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Re: (TFT) Re: TFT Digest V4 #4

----- Original Message ----- From: "Mark Tapley"

Hi Mark!

The Speed Factor thing came from "Man To Man" combat in Chain Mail I believe. Among other factors a Figures weapon helped determine the number of blows that could be struck in a round. The lower the Speed Factor the shorter/lighter the weapon and a Figure got 2 attacks per turn with a SF of 4 less than their opponets SF and got 3 attacks per round with an SF of -8. Other factors could add/subtract "blows per round" such as defending on rampart from above or striking from behind.
Nobody I know ever used this system.

At 21:29 -0500 1/18/10, Jay wrote:

...is a *whole* *different* system for representing combat. I'm not
sure there's much value in trying to map Traveller into TFT for
combat systems. Traveller has a lot of good stuff in it, particularly
the Trillion Credit Squadron starship design system and the Vehicle
design system add-on (forgot the name). Given the "magic technology"
assumptions they make, those are pretty impressive. But snap-shots,
directed energy weapons, and balancing your technology against my
technology are really out of family with TFT's balancing missile
weapons, pole weapons, DX, ST, IQ, etc.

Traveller is a 2d6 combat system useing conceptual range bands to determine movement/range. Snapshot is a 2d6 combat system useing 1.5m squares to determine movement/range.
TFT is a 3d6 combat system useing 1.3m hexes to determine movement/range.

When designing a "adventure" I consider myself a "director of the imagimation" and the ruleset is my "camera".
I consider TFT the best "lens" for the bulk of my hand to hand combats.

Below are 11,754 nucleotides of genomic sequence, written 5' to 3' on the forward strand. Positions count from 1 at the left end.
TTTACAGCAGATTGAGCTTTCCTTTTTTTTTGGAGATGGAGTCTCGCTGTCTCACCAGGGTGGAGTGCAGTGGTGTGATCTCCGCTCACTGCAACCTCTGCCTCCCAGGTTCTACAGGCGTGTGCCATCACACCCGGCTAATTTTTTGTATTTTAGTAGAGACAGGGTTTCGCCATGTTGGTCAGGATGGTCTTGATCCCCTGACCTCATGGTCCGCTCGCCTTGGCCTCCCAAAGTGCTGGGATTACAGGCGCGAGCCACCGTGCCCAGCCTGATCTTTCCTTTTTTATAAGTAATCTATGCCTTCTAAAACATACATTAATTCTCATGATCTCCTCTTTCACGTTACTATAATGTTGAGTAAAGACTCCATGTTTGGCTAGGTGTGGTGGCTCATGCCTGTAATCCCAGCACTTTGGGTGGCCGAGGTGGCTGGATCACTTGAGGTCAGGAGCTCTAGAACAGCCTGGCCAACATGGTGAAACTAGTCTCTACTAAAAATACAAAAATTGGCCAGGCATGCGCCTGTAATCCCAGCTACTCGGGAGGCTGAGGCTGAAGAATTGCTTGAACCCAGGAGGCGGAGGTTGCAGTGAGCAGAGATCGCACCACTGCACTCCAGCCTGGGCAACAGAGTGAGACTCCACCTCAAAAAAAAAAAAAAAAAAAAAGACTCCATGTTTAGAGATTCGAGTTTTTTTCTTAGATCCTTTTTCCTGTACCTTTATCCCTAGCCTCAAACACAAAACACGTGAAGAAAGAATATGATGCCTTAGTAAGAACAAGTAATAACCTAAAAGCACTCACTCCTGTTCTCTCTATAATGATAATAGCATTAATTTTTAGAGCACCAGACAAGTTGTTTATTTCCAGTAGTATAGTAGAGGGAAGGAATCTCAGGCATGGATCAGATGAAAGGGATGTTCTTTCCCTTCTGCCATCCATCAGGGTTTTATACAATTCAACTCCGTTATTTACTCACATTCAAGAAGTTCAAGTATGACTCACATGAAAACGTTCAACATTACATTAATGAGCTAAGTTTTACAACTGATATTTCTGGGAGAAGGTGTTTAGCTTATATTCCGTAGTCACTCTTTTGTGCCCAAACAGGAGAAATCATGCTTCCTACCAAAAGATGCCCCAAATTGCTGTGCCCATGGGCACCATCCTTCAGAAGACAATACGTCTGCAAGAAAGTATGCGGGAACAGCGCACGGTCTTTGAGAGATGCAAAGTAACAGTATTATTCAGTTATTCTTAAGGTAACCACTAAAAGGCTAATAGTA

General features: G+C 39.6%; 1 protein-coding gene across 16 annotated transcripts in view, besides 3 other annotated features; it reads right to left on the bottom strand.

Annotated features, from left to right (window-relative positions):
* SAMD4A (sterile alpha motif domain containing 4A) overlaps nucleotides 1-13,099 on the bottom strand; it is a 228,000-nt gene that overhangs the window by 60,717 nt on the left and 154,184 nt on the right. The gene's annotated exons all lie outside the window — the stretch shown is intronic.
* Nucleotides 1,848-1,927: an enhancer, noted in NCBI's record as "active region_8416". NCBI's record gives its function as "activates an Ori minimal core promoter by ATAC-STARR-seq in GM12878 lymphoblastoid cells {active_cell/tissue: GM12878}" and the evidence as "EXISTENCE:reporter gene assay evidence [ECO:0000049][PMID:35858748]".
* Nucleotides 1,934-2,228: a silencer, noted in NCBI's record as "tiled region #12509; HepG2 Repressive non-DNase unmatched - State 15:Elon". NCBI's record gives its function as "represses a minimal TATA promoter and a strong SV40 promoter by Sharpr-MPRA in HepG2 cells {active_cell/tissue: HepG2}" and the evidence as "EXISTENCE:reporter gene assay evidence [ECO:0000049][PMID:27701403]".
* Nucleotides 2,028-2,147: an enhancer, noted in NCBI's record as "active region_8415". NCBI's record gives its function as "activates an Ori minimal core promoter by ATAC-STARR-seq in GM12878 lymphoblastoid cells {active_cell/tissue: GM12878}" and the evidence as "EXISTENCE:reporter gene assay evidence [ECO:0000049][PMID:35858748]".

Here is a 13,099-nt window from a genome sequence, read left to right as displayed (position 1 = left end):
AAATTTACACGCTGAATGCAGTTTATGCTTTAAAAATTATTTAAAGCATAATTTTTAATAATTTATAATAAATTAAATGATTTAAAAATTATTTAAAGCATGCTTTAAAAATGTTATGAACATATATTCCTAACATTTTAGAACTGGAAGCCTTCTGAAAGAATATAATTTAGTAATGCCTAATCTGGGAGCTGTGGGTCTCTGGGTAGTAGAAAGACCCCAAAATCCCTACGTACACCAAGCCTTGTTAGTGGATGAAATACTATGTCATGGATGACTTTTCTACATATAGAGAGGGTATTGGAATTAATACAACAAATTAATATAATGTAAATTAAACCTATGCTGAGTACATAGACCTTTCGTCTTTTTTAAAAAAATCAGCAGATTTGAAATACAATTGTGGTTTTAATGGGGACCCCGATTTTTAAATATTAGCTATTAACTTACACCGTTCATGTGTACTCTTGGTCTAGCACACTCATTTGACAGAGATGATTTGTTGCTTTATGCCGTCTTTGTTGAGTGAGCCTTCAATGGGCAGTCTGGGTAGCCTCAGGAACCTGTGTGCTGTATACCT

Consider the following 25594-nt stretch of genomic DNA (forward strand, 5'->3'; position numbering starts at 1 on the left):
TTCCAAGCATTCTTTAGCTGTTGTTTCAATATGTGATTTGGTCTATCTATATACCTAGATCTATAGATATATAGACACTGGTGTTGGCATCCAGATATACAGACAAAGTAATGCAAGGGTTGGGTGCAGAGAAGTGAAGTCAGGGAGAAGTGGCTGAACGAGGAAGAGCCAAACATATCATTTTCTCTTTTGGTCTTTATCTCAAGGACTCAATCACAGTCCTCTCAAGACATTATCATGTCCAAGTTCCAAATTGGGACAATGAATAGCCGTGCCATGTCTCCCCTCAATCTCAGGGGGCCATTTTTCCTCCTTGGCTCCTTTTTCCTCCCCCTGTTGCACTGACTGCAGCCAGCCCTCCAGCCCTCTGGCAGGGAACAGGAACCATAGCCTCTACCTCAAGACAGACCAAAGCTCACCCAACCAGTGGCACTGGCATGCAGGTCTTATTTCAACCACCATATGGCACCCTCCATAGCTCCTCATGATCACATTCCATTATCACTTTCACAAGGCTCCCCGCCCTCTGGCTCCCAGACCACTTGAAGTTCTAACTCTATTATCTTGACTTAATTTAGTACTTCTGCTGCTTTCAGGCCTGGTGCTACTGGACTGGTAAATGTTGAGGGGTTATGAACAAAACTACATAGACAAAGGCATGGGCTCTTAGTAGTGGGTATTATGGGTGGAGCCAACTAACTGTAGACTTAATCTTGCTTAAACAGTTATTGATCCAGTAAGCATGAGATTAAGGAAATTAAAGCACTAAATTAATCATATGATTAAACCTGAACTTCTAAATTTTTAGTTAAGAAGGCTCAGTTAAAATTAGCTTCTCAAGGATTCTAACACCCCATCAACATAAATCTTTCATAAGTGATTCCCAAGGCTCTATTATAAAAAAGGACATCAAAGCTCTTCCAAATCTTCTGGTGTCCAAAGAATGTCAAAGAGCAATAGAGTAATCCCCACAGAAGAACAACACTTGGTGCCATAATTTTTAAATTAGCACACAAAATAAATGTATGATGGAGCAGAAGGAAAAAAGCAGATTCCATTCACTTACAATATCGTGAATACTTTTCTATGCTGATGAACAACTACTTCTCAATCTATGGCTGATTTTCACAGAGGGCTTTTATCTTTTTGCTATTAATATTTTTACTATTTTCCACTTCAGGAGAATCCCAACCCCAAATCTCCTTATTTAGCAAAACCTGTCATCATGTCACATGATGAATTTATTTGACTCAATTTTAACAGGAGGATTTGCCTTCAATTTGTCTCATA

I handel the majority of gunfights with the basic Traveller system.
The more rulesets I have available, the more tools I have for storytelling purposes.
The problem of course is in translation...

I think the only real way to compare the two systems is to compare
each to "real life" (modulo the missing magic for TFT and technology
for Traveller) to see what aspects of real life are
streamlined/simplified/oversimplified by each, and how much fun the
resulting game is to play.

While "fun" is the great imponderable in the mix I do agree that a good ruleset facilitates "fun" by providing simple play.
Complexity is a fun-killer.

TFT does a better job of that, imho. I note that "Melee" was a fun
game on its own, while "Snapshot" wasn't much.

I had fun with Azhanti High Lightning but I think that had more to do with the diffrent secnarios offered.

Have not played AD&D enough to comment.

I mention it because it goes straight to minatures wargameing. Chain Mail offered a turn system, a simultainious "order" system and a 1 Figure = 1:1 system. The Wizards of the Coast guys basically used Traveller @ 5 foot squares and three "movements" per 2 squares moved diagonally.

I'm not much hung up about different weights. What Traveller calls a
"Battle Axe" may be the exact same thing TFT calls a "Small Ax".

Let's see... TFT Small Ax 2.5kg, Battle Ax 10kg... AD&D has a battle axe @ 75gp and a hand axe @ 50gp... So calling 10kg 50gp, I have a armourer producing $150 of production (TFT AM Fine Weapons and Armor pg22) each week for $100 a week pay, or a master armourer producing $200 a week for $150 per week pay.
An armourer makes one $150, 7kg Great-Sword per week for $100.
In seven weeks, or $700 wages, said armourer forges 7 Great-Swords worth $1050 weighing 49kg. An armourer makes ~8 $130, 10kg Battle Axe's in seven weeks for $700 in wages to produce $1040 worth of axes weighing 80kg.
The problem is here.